Members of the public who plan to camp out along the wedding route will have to do so in folding chairs after the police introduced a no tent rule – a decision not without irony. In January, Windsor Council leader Simon Dudley called on police to clear street sleepers from the town centre before the world’s media arrive. Distinguishing between Union flag-clad well-wishers and the homeless shouldn’t prove too difficult but spotting a potential prankster, royal obsessive or terrorist is another matter entirely.
Authorities are leaving nothing to chance by implementing a £24 million “ring of steel” security cordon, beefed up with armed patrols, barriers to prevent vehicle attacks and airport-style screening. The costs will be borne by the British taxpayer although some believe the royal family should pick up the tab.
Anti-monarchy campaigner Graham Smith points out the pair have chosen a high-profile celebration in the centre of a busy town when they could have married privately at Sandringham or Balmoral, where security is already in place.
Windsor is home to the highest number of millionaires in Britain, so overnighting in Slough is a good bet if you want to save a few pounds. Bear in mind, though, that the “toilet of Berkshire” regularly features in Ugliest Town in Britain lists and, in 2016, a petition was launched to rename the place due to its negative image.
Legoland is also suffering from an image problem, with unimpressed online reviewers describing the theme park as “tired and grubby”, “massively overpriced” and “faded and dated”.
The Royal Borough has its issues as well. Convenient it may be, but Heathrow’s proximity to Windsor results in regular aircraft noise. Even the queen has voiced frustration about living under the flight path.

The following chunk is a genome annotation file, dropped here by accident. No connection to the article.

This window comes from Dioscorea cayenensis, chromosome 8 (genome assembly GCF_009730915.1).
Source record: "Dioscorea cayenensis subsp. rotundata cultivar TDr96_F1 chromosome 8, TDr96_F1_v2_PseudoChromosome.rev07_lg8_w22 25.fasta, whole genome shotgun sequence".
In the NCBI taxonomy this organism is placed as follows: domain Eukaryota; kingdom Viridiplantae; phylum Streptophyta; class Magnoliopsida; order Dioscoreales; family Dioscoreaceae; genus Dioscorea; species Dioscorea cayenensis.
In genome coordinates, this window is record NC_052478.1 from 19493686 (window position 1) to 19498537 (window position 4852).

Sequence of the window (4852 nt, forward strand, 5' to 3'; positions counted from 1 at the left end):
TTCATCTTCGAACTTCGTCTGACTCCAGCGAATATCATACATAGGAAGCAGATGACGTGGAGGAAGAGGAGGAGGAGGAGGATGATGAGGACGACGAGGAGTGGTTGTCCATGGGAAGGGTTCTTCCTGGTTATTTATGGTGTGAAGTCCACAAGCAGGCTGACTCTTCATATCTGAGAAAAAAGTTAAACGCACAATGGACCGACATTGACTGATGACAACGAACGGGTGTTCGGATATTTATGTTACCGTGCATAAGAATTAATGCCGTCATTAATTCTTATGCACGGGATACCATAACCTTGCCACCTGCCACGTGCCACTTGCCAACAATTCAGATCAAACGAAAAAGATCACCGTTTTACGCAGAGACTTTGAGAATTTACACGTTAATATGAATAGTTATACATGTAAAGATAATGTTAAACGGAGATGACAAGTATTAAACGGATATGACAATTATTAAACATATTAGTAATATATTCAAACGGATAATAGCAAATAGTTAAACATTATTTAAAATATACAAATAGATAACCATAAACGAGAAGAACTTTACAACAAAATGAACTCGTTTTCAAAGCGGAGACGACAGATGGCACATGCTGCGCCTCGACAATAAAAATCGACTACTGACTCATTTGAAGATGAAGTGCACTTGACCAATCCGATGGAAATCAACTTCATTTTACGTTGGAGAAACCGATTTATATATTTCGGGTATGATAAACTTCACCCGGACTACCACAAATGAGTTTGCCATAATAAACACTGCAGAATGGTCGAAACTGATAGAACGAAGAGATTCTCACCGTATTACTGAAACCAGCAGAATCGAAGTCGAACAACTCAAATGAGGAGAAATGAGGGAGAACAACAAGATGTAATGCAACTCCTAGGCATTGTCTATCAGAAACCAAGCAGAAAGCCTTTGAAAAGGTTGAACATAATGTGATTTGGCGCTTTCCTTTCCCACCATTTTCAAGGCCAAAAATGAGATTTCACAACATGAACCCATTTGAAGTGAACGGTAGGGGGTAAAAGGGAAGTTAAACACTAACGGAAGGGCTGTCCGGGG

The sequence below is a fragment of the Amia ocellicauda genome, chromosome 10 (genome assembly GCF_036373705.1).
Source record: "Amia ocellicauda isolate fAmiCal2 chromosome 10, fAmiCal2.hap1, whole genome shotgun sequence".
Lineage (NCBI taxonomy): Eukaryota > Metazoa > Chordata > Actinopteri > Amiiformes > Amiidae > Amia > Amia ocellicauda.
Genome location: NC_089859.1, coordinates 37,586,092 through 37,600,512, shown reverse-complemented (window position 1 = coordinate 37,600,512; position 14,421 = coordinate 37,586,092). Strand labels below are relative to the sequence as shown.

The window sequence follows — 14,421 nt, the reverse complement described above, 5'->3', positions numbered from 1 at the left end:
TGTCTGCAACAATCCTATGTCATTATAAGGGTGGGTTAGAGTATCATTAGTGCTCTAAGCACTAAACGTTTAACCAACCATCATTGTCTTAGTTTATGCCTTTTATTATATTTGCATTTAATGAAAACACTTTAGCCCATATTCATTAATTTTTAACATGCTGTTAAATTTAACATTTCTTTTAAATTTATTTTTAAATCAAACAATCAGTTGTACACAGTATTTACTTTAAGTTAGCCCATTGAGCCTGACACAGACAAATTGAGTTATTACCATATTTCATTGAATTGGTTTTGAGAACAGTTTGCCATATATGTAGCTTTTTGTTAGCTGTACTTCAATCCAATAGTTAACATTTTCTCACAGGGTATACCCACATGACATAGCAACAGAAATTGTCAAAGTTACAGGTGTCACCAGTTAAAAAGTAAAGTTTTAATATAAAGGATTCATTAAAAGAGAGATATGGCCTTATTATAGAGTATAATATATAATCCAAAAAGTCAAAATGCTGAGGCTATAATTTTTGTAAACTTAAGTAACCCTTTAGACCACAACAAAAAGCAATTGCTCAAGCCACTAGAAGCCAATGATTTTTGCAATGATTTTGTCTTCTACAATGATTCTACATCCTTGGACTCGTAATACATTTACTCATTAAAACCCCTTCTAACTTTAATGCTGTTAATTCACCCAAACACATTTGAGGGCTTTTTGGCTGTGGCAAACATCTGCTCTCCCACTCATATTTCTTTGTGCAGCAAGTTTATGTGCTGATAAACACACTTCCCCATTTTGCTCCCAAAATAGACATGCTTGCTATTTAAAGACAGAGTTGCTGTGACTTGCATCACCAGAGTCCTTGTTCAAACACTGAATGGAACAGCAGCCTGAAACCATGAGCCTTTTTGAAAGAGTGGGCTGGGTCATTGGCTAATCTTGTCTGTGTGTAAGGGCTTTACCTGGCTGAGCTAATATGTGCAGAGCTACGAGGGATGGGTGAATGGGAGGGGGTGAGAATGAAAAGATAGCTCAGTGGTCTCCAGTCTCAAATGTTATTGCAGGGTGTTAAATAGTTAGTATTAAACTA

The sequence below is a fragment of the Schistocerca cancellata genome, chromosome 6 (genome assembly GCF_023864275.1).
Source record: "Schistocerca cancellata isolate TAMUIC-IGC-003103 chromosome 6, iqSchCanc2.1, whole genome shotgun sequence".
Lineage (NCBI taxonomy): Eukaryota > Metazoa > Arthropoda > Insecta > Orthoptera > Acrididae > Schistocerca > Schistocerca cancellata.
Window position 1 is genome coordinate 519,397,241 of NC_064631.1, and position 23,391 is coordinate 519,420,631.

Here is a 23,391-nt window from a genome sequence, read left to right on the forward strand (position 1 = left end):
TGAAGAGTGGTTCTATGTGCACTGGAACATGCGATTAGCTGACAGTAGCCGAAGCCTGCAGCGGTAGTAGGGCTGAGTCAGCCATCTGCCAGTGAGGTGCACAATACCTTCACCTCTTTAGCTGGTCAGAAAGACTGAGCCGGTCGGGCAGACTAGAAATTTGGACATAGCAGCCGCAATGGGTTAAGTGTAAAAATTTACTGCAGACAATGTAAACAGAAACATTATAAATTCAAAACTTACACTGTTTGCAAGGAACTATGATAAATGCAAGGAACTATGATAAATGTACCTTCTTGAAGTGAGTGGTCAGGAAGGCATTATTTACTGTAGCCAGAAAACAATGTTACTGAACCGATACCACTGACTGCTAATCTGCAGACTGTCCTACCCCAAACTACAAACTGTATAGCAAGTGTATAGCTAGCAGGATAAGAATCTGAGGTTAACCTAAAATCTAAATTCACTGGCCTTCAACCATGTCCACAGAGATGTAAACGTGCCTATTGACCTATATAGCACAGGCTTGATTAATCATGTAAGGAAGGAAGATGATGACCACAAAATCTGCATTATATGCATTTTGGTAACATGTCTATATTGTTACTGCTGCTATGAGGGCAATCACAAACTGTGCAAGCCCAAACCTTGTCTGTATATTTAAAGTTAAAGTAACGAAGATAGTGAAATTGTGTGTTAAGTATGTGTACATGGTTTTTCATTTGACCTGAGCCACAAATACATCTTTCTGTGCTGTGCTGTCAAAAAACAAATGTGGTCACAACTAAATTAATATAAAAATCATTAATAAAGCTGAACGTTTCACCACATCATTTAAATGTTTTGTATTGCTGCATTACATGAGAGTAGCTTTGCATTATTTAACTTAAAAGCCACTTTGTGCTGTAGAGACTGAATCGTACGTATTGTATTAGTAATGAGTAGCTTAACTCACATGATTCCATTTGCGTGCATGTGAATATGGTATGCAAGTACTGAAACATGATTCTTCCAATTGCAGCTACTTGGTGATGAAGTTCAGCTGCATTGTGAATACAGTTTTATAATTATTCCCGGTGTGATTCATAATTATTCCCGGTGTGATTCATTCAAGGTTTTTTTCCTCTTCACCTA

As the wedding date approaches, an increasing number of royal experts have been grabbing the limelight, from former butlers to astrologists, clairvoyants and mental health specialists. Despite having broken a royal wedding rule from Queen Victoria’s time by choosing to marry in the unlucky month of May, Harry and Meghan should be OK as “Uranus will enter Taurus on May 15 after seven years in Aries”.
Apparently, this means the royal couple “will spend the next seven years creating innovative solutions to problems in the world”, according to Suzie Kerr Wright. The psychic medium adds that their focus will be on addressing issues such as homelessness. Has anyone told council leader Dudley?
Meanwhile, royal enthusiasts have been warned not to become too emotionally invested in the fairy-tale love story. United States psychiatrist Dr Sue Varma suggests extreme fandom could lead to a potentially dangerous obsession causing body-image disorders and a desire to change one’s appearance with plastic surgery. Perhaps the decision to ban tents is a way of discouraging the overzealous from camping on the streets for days to wave briefly at two people they don’t know.
According to IllicitEncounters.com, a dating website for married people, Windsor is the fifth most prolific location for cheating in the country. The royal newlyweds shouldn’t have anything to worry about, though, as they’ll be busy creating innovative solutions to the world’s problems for the next seven years.
On the other hand, how does that superstitious rhyme that unsettled Queen Victoria go? “Marry in May, and you’ll rue the day.”